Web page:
Ratings firm Moody’s, which is the only one of the ‘big three’ ratings agencies to hold South Africa above junk status, says that new ANC president Cyril Ramphosa could turn things around for South Africa.
In a brief statement on Tuesday, Moody’s described Ramaphosa’s victory as ‘credit positive’, saying that any “new approach to any of the weaknesses in SA’s credit profile” could boost business confidence and support a pick-up in investment and growth in the country.
However, there was no direct message that South Africa was in the clear.
Moody’s previously put South Africa’s credit status on review, delaying the process to the end of February 2018, after the budget speech.
In late November, the ratings firm said that South Africa’s fiscal problems were a lot worse than it anticipated, though the country retained a number of features that support its current Baa3 (one notch above junk) rating.
It said that it would likely downgrade South Africa to junk if it concluded, after the review period, that South Africa’s economic, institutional and fiscal strength will continue to weaken.
“A downgrade would likely result were the rating agency to conclude that measures to address funding gaps over the next two years lacked credibility or that the lack of progress with structural reforms effort would result in an environment not conducive to investment and growth,” it said.
“Lack of structural reforms would also send a negative signal regarding the strength of South Africa’s institutions, in particular about government effectiveness in enacting sound policies. Relatedly, any developments which cast further doubt over the independence and credibility of core institutions including the National Treasury and the Reserve Bank would be strongly credit negative.”
Ramaphosa had placed tackling these issues high on the list during his campaign, which Moody’s said, if implemented, could begin to change South Africa’s fortunes.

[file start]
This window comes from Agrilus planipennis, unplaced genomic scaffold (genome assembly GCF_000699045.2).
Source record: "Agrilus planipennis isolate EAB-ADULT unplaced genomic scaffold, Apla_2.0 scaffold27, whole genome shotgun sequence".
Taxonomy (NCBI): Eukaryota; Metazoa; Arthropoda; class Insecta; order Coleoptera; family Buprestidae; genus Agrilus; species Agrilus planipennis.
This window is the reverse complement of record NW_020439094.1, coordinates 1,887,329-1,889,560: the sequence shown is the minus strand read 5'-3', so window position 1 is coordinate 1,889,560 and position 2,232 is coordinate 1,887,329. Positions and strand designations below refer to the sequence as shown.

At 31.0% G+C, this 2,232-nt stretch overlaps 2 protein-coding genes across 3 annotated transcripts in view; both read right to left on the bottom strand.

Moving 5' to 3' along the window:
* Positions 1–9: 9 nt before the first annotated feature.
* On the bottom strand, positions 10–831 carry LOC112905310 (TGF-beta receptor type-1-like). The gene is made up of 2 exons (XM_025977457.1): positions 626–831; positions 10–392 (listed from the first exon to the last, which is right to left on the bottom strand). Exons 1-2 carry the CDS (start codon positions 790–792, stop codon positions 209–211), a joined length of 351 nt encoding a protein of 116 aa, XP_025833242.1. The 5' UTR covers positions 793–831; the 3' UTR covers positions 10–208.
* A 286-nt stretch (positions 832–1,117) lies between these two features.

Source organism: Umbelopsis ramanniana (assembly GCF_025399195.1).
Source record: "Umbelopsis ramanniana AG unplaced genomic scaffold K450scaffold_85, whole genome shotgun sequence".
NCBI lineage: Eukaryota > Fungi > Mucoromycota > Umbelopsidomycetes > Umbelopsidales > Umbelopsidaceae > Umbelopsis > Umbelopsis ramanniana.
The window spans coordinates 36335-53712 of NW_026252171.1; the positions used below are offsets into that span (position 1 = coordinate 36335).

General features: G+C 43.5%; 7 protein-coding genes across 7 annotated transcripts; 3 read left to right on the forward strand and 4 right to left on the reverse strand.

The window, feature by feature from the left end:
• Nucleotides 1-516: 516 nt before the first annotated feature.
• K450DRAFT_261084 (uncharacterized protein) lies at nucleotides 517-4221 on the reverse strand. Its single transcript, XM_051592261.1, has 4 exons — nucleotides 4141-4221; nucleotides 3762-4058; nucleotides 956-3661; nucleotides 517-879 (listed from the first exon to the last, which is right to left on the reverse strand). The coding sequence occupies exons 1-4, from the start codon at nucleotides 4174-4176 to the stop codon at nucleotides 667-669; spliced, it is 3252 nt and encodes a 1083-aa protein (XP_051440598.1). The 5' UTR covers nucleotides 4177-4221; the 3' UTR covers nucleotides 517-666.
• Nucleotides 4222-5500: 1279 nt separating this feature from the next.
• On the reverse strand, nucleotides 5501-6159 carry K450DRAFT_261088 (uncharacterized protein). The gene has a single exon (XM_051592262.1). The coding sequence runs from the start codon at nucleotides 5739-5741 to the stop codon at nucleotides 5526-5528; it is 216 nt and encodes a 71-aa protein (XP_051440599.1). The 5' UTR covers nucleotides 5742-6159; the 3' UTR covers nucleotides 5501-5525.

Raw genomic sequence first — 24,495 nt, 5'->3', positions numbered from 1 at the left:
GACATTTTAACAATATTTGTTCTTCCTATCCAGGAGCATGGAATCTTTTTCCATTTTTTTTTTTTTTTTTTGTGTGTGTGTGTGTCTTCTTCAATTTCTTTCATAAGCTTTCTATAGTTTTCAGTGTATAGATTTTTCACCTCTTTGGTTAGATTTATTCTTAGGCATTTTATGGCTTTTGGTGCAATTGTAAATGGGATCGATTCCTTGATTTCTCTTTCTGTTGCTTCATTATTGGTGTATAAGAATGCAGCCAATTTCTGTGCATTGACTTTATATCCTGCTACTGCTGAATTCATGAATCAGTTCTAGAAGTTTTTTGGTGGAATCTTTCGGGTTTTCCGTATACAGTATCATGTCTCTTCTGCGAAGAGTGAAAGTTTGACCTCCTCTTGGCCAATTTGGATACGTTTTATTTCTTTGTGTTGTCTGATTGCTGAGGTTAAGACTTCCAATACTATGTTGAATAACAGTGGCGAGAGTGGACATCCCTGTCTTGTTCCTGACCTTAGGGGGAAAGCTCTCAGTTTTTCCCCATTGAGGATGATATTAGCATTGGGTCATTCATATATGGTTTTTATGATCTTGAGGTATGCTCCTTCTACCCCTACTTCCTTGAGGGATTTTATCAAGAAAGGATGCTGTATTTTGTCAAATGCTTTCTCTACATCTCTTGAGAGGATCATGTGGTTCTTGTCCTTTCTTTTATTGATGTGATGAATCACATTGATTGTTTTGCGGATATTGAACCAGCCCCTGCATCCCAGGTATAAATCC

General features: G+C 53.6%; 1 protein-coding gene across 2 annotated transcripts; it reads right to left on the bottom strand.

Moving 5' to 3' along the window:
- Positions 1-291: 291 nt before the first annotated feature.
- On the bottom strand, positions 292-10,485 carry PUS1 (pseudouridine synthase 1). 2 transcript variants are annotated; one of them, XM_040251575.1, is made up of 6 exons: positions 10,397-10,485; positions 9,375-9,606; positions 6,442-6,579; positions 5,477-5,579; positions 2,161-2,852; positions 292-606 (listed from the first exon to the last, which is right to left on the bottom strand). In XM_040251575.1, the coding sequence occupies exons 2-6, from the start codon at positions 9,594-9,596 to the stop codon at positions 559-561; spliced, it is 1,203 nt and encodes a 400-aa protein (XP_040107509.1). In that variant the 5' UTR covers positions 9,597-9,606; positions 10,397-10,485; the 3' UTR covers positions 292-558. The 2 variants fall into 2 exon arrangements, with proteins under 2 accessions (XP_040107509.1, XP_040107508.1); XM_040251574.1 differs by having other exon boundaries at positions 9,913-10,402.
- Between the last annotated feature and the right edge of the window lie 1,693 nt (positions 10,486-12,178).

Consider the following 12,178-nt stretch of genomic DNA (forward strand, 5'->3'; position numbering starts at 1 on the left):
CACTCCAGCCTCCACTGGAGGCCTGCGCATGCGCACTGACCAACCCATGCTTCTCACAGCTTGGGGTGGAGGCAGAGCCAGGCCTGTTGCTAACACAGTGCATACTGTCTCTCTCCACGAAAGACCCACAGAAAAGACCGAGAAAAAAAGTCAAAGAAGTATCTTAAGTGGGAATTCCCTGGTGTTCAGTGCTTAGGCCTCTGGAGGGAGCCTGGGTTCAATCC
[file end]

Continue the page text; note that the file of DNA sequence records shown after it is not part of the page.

However, the group said it was unclear whether the new ANC president currently has the political weight in parliament to implement such a shift.
“Jacob Zuma remains president for now,” it said, saying that the narrow margin of victory made it less likely that he will step down to allow Ramaphosa to take up the presidency. Zuma is under no obligations to give up power until 2019.
Ramaphosa win, but doubts remain
While markets reacted to Ramaphosa’s win with some jubilation, the political reality has also started to set in.
For the first time, the ANC has elected a mixed-slate leadership team, comprising candidates from both ‘sides’ of the election battle, which could make governance tougher.
Most notably is the victory for the so-called “premier league” in new deputy president David Mabuza, and new secretary general, Ace Magashule, who are both seen as Zuma-allies and tied to his legacy.
Analysts have pointed out that despite Ramaphosa’s victory, the election result should not be seen as the silver bullet for South Africa’s problems, as it will now be up to the party to ‘walk the talk’ on its promises of fighting graft and turning the economy around.